It was almost a 100% perfect experience. It was good company and good tea, plenty of both. It was amazingly hospitable hosts, a lovely and very novel part of America for us and it was quite relaxing after New York.
We loved New York, which was 100% walking and talking all the time. In Virginia, the talking did not abate but the walking scaled back. A wooden table with a pot and cups became conversation central.
Although we did stare down certain death when we faced off against a huge black and white grizzly bear that wanted us for dinner. The locals refer to them as ‘raccoons’ but we know the truth. If not for immense bravery and the fact that it was outside and we were inside, this blog might never have been.
So, given the title above, you might wonder why it seems at odds with the general bon vivantry of this post.
Our hosts took us to many places during our short stay, and at one point Jackie said: “I suppose you’ll want to see a Teavana while you’re here.”
We jumped at the chance.
Now previously and on basic evidence, I have compared Teavana to a company called T2 in Australia. That was based on the superficial similarities in the way both companies have been described many times on-line: selling from samples on the retail floor, masses of teaware for sale (overpriced) and masses of tea for sale (overpriced). I must say, those similarities are there. But Teavana is far inferior to T2.
SIDEBAR: Technically, The Devotea tea brand is a competitor to both companies, and so my comments are general. It’s really not polite to, for example, talk about subjective measures of tea quality.
Let’s start by what I like about T2. In their home town of Melbourne, they have so successfully infiltrated the market that you cannot find two adjacent cafes that still offer the plain wrap/supermarket/Liptons teab*g experience. They simply can’t afford to.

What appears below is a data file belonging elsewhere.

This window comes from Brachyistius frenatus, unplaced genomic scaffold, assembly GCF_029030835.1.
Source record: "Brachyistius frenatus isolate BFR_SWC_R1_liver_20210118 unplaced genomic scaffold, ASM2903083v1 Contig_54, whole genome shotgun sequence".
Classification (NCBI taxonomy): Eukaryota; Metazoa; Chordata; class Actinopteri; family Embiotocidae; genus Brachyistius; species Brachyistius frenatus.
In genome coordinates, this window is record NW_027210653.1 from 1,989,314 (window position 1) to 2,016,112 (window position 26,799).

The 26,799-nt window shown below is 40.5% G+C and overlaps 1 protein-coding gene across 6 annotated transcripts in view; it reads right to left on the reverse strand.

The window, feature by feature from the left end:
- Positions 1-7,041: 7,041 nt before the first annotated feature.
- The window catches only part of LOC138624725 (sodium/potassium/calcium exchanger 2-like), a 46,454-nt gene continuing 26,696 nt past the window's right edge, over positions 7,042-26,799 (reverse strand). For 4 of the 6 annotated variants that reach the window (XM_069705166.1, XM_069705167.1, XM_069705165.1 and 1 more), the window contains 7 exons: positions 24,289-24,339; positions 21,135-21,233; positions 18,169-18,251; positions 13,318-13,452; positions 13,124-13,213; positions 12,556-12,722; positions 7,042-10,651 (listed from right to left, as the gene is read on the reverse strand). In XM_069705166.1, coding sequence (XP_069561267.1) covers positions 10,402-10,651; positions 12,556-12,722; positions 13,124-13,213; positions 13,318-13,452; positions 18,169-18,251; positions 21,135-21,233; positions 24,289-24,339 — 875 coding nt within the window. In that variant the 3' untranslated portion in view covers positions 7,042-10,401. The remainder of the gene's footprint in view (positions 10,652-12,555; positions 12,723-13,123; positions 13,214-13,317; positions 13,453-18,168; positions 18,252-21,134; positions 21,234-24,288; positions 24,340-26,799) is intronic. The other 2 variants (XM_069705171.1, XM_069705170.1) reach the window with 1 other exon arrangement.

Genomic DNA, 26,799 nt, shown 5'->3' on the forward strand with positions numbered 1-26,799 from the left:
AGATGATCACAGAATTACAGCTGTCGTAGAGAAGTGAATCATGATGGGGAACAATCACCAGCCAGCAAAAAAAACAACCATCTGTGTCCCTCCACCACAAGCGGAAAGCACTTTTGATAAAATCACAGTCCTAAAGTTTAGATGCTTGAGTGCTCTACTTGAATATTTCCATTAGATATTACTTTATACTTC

This is tempered by the fact that in addition to loose leaf, T2 do have a range of those plastic teab*gs masquerading as silk, so whilst they are a cut above, it’s not really good enough.
By comparing half a dozen T2’s I’ve been in to 1 Teavana, there’s always a risk I’ve not got something right. But it’s clear that in Australia, Teavana would face the same issues that caused their parent company Starbucks to be such a crashing failure in the Aussie market: Australians dislike places that claim to be wonderful, whilst selling an inferior product.
Startbucks coffee is cheap and nasty by the high standards of the well-entrenched coffee culture in Australia, and flashy stores and the fact that the logo is on every episode of NCIS was never going to be enough. Starbucks got what they deserved and had to close virtually all of their Australian Stores.
So, Teavana had a few issues. One is the tasting. For reasons I can only speculate on; they served mixtures of their own teas. I may be getting the names a tad wrong, but if Bobo The Clown’s Raspberry Jockstrap and Sweeeeeet Papayalicious Mangoburst Mulberry Cake are so good, why are they being served mixed together? It’s just plain weird.
I decided to try one and asked the server to confirm there was no lemon in it because of my allergies. She did, and served me a cup that had lemon fumes virtually wafting off of it. FAIL!
OK, so let’s look at their range of black teas. Four. FOUR? But there’s a gazillion teas up there! There must have been a hundred herbal pseudo-teas with names like “Bilberry De-tox Chocolate Cheese Steak” but hardly any actual straight teas.
The four blacks were all Chinese.
What’s this? The wall has a slogan painted on it: “the best loose leaf teas in the world”.
Really? That’s the claim?
Leaving behind their various other claims like that (a) a tea is slimful and (b) ‘slimful’ is even a word, they are claiming that four black teas from China are the best in the world. No Darjeeling. No Assam. No Lover’s Leap. Just 4 black teas. And a few greens, but not really high end ones. And a few dozen herbal mixtures.
‘Best’ is clearly not an exact science. For example, their standards might be “If we want to buy our tea for 5c or less per pound, then what is the best we can get?”
But that’s not what their wall implies.
We bought a little scoop. Nice but overpriced. I inhaled some of their black teas from the enormous tins. I admired a $50 teapot that had a $129 price tag on it.